There’s a world of difference between insisting on someone’s doing something and establishing an atmosphere in which that person can grow into wanting to do it.

– Mr Rogers


Featured artist: Mick Champayne

Dense Discovery
Dense Discovery

Welcome to Issue 223!

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Having sent out hundreds of newsletter issues, one topic stands out that is guaranteed to evoke strong reactions and generous use of the unsubscribe link: veganism. Despite the fact that plant-based lifestyles have found their way into mainstream discourse, the V word is certain to trigger the fiercest pro or con responses.

With this in mind, I’m sharing a provocative (?) essay that connects two very ideologically weighted issues: the feminist and the animal liberation movements. If you’re easily triggered by ‘annoying vegans’ that lecture from the moral high ground, you may want to skip this one (although the essay speaks about those too). If you feel empathetic to either or both causes, this piece may provide a new perspective on reproductive rights in both a human and non-human context.

Our Animals, Ourselves is not an easy read. The authors Astra and Sunaura Taylor go into the cruel details of factory farming – in particular the violent industrialised process of breeding farm animals – to draw connections to women’s struggle for control over their own reproductive system.

“The genteel phrase ‘animal husbandry’ is thus surprisingly apt when one recognizes the sexual, reproductive, and economic exploitation animals are forced to endure. Marriage, after all, emerged as both a patriarchal system and a way of transferring property – land, livestock, wealth, and women. A ‘husband’ was a ‘master’ who had a right to do with his possessions what he willed, a power dynamic that still holds when a husband’s partners and property are unconsenting creatures. Yet somehow consumers of all political persuasions still believe that animals ‘give’ us meat, milk, and eggs, and that the relationship between domesticated animal and farmer is natural, and can be justified when built around care and love.”

Admittedly, at times I struggled to see the connections/conclusions as clearly as the authors. Nevertheless, I found the essay to be an interesting lens through which to view and connect human and non-human justice movements. Of course – and I feel a bit silly saying this – you can also disagree with the premise of this piece and still walk away with some valuable insights into what motivates feminists or vegans or indeed vegan feminists. – Kai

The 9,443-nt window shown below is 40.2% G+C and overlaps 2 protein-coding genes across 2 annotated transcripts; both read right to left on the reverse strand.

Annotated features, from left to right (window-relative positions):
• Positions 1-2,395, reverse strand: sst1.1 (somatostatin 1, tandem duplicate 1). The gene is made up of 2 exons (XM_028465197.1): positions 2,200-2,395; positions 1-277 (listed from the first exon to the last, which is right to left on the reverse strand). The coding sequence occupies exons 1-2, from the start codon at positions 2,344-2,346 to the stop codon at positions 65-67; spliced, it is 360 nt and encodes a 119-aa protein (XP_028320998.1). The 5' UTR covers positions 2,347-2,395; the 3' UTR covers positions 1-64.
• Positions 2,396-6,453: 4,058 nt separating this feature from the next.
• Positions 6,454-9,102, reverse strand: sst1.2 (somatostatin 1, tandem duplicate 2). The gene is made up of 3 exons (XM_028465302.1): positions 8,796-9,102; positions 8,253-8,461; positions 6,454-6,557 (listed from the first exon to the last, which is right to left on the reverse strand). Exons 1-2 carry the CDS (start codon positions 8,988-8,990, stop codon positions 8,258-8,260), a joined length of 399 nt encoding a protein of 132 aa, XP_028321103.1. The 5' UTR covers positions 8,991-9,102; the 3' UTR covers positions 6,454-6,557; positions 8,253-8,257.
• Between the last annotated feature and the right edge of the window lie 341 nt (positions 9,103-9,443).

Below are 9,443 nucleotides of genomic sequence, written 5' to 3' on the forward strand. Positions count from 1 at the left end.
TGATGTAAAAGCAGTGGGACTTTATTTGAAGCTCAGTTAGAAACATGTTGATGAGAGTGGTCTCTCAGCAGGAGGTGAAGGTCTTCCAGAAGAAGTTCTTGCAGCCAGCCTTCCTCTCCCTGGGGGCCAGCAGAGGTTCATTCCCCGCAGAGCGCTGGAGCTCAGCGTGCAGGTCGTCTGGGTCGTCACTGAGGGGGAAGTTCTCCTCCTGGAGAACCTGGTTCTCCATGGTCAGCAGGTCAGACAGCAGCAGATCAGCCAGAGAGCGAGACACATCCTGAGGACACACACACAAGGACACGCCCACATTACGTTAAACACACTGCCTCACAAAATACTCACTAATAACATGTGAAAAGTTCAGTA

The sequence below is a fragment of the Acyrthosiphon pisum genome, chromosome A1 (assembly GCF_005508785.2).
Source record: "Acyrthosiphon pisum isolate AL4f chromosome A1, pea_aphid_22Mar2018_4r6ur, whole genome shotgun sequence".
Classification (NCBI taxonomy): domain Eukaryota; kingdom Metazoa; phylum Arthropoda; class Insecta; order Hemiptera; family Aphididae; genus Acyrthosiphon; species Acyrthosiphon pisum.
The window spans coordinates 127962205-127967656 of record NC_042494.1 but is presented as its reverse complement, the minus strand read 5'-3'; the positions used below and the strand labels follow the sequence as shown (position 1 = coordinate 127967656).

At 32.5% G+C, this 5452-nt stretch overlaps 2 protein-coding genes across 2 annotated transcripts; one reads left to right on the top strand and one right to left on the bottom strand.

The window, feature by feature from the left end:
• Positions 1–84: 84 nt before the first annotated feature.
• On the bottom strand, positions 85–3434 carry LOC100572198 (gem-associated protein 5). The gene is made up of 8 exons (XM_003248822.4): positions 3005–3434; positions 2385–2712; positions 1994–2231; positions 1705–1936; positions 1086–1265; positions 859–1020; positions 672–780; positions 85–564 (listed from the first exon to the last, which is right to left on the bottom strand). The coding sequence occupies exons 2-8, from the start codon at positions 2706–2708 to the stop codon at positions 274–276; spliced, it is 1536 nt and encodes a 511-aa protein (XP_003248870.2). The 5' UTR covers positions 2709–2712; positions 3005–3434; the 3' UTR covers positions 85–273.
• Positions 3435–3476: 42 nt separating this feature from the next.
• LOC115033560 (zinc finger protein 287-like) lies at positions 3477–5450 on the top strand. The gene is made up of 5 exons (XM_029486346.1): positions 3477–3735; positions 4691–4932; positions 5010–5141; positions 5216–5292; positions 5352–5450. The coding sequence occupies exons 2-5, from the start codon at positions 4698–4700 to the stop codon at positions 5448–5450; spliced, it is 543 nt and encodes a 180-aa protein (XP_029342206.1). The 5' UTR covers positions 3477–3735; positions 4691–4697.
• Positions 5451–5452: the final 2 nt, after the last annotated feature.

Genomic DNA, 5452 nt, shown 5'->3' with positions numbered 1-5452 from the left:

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Apps & Sites

Rocumentaries →

Documentary directory

A simple site that lists over 294 great documentaries (and adding more regularly) from various sources, including some free ones (e.g. YouTube) and some on streaming services like Netflix.

Ivory →

iPhone mastodon client

The talented two-person team at Tapbots, who brought us the popular Twitter client Tweetbot and was cut off from the Twitter API practically over night, is now working on a similarly elegant client for Mastodon, called Ivory.

Paprika →

Another recipe manager

Every time I share a recipe manager app, I receive suggestions for more. This week it’s Paprika: collect your recipes, make meal plans, create grocery lists. It comes with apps for all platforms and syncs via the cloud.

Literature Clock →

Time in quotes

A fun, whimsical project that shows the current time using time quotes found in random pieces of literature.


Worthy Five: Dr Lauren Pearson


Five recommendations by feminist sustainable transport researcher Dr Lauren Pearson

A concept worth understanding:

I don’t think this has a name, so I’m going to call it ‘designing for potential’. When we are thinking about designing spaces for increasing bike riding, we can’t just ask cyclists. There is a huge group of people who want to ride a bike, but aren’t because their environments aren’t built for their needs. To make bike riding an everyday, accessible form of transport, we need to include them. This applies well beyond design for cycling.

A book worth reading:

The self-titled autobiography by Uncle Jack Charles, a Boon Wurrung, Dja Dja Wurrung, Woiwurrung and Yorta Yorta man who passed recently, was one for the records. I listened to it while driving across the Nullabor – a seriously long stretch of road across the middle of Australia. Even though it was just me in the car, I never once felt alone listening to his story. Uncle Jack taught me the human side of intersectionality in racism and homophobia, and I think he could teach you, too.

A recipe worth trying:

I dish I first experienced when visiting my partner’s family in Turkey last year: Mucver, or Turkish Zucchini fritters. We make a few changes: add sumac, Maras chilli and feta to the fritter mix, then make a garlic yoghurt with dried mint and parsley, topped with butter cooked on the stove with Maras chilli.

An activity worth doing:

In the South West corner of Australia, there is a 1000km walking trail called the Bibbulmun. I cannot express how beautiful every step of this journey is – from ducking under drooping branches of ancient Karri trees, to drifting to sleep to the whistle of wind through Sheoak needles, to witnessing the vastness and outright aggression of the coast in Albany (Kinjarling).